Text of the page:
Afterward, Windows may or may not try to fix the OS on its own, but regardless of what it might be doing, it’s not looking for the same issue we are, so try to get through it so that you arrive at the full repair menu. If during this scanning process Windows seems to go into an endless cycle of repairing your computer, try to let it remain for as long as you can handle, because even though there’s no progress bar, it does eventually settle on the fact that it can’t fix your PC and will let you proceed.
Once you’re at the “System Recovery Options” screen, click on the Command Prompt option.
With the command prompt launched, type in “regedit” without quotes and hit enter.
At this point, the registry editor will load. I recommend maximizing it to fill the screen since it will be a lot easier to navigate. When ready, click on the “HKEY_LOCAL_MACHINE” folder in the left pane, and then use the “Load Hive” option under the “File” menu. You’ll then be prompted to load a Hive from your real Windows install (a hive is your local registry split up into different files).
I am not sure if the location will be the same for everyone, but in all of my installs, it has been:
If you have multiple hard drives, it may not be C: you need to navigate, so just choose whichever drive has your Windows install. Once in the appropriate folder, double-click the “SAM” file. After, type in any name you want – as long as it’s not “SAM”. In my case, I just typed in “SAM_Temp”.
From here, you’ll have a newly-created folder with the name you just typed in, and now you need to navigate it to the “Names” folder, which in my case was:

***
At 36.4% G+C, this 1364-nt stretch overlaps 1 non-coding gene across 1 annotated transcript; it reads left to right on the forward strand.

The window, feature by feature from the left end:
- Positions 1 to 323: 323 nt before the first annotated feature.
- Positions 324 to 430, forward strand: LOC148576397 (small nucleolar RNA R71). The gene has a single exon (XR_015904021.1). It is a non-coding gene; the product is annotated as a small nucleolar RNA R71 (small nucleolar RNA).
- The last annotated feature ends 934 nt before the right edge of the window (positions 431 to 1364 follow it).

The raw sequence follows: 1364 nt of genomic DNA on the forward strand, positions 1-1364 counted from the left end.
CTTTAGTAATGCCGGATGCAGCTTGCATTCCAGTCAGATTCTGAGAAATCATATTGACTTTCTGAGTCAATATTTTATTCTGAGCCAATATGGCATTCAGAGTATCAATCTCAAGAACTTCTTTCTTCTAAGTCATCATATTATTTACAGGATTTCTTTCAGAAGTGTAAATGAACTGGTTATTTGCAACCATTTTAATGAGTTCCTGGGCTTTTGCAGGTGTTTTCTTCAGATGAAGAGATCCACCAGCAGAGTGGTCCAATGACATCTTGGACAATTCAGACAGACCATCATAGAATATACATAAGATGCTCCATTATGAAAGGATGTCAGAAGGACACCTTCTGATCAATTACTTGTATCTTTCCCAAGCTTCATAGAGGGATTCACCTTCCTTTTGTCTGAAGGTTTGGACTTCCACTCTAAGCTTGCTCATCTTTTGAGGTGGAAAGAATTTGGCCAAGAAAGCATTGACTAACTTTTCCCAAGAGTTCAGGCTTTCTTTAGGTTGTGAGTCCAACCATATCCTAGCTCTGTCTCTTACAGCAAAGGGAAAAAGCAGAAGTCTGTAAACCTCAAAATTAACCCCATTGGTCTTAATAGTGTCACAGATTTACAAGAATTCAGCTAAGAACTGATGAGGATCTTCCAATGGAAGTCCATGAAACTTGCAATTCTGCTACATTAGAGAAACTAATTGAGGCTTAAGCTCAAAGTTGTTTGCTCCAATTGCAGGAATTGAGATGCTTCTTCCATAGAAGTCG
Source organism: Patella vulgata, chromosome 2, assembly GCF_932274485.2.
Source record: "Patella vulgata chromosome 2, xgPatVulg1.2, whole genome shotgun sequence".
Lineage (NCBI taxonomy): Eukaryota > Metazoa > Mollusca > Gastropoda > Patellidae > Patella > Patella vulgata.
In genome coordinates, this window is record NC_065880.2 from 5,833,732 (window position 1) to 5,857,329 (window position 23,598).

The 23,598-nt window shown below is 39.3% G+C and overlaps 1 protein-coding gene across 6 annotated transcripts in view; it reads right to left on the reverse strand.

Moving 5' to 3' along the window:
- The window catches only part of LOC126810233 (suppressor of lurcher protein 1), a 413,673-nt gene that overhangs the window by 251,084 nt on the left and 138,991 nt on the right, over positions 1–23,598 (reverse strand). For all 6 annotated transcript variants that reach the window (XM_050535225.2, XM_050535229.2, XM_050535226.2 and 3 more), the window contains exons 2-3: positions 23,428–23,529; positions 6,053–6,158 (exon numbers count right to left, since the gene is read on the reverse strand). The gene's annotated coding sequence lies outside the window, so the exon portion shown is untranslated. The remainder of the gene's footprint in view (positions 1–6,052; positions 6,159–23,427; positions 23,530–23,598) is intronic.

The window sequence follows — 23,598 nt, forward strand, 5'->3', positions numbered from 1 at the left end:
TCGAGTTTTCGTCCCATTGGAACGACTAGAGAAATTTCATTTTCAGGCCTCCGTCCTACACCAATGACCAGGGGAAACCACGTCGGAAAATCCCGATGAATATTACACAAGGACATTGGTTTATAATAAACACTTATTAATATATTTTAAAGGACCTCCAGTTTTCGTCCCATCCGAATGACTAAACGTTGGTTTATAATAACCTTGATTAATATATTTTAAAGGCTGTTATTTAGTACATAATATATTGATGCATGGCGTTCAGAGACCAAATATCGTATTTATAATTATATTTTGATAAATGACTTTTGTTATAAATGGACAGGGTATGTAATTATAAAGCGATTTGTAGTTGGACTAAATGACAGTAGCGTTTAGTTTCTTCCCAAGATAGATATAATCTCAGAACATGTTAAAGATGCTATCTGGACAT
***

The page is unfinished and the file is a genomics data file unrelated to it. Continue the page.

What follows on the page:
The first thing you want to do is click on the “Administrator” folder under the “Names” folder, and note the hexadecimal “Type” value. In this case and in all other cases I’ve seen, it’s 0x1f4, and in the top of the “Users” folder, you’ll note that there is a folder to match it (000001F4). That means that we need to click on that folder in order to get our dirty deed done.
In this folder, there is a string called “F”, and it contains various settings in hexadecimal format. When double-clicked, you can see all of these, and it’s line 0038 that you want to pay attention to. In our example, you’ll note that the first two digits are 10, and that’s what it should be if you want to enable the account. The default could be 11 or 12, or something like it, but regardless, it needs to be 10.
This is the part where you need to be careful, so before editing, I highly recommend highlighting those two digits and making sure that the blue highlight is only selecting those two digits. When you have it perfect, simply type in 10. Once done, click “OK”.
At this point, your job is almost done. You need to click on the “SAM_Temp” folder (or whatever you named it), and then go to the “File” menu again and click “Unload Hive”. It will ask you if you are sure, and once done, you can close the registry editor and command prompt and then click the “Restart” button. Once back into Windows, you should have a completely functional Administrator account, and regained access over your PC.
Hopefully by now you will have a fully-functional auto-logon and Administrator account, and if not, please hop into our forums and let us know what’s up and we’ll see if there are other solutions. I believe we’ve covered most of the bases though, and if none of these solutions work out to your favor, then you might have an even stranger situation on your hands than I’ve ever had.
I should also stress one thing regarding the auto-logon idea, and that’s to think carefully about whether or not you truly need an automatic logon on your PC. Quite simply, it opens a gaping security hole. But, if you don’t use passwords anyway, then there’s really nothing lost, but only convenience gained.
Personally, even on my Linux install I have an automatic logon, but I do have a passworded root account to assure nothing could truly get broken. In the Windows case, it’s wise to use a Standard account for regular duties, and then just hop onto the Administrator account to tweak or install software on the system.
With that all said, good luck in getting your system back in tip-top shape if you find yourself in either of these situations, and hopefully you won’t remain in them for long with the help of our suggestions.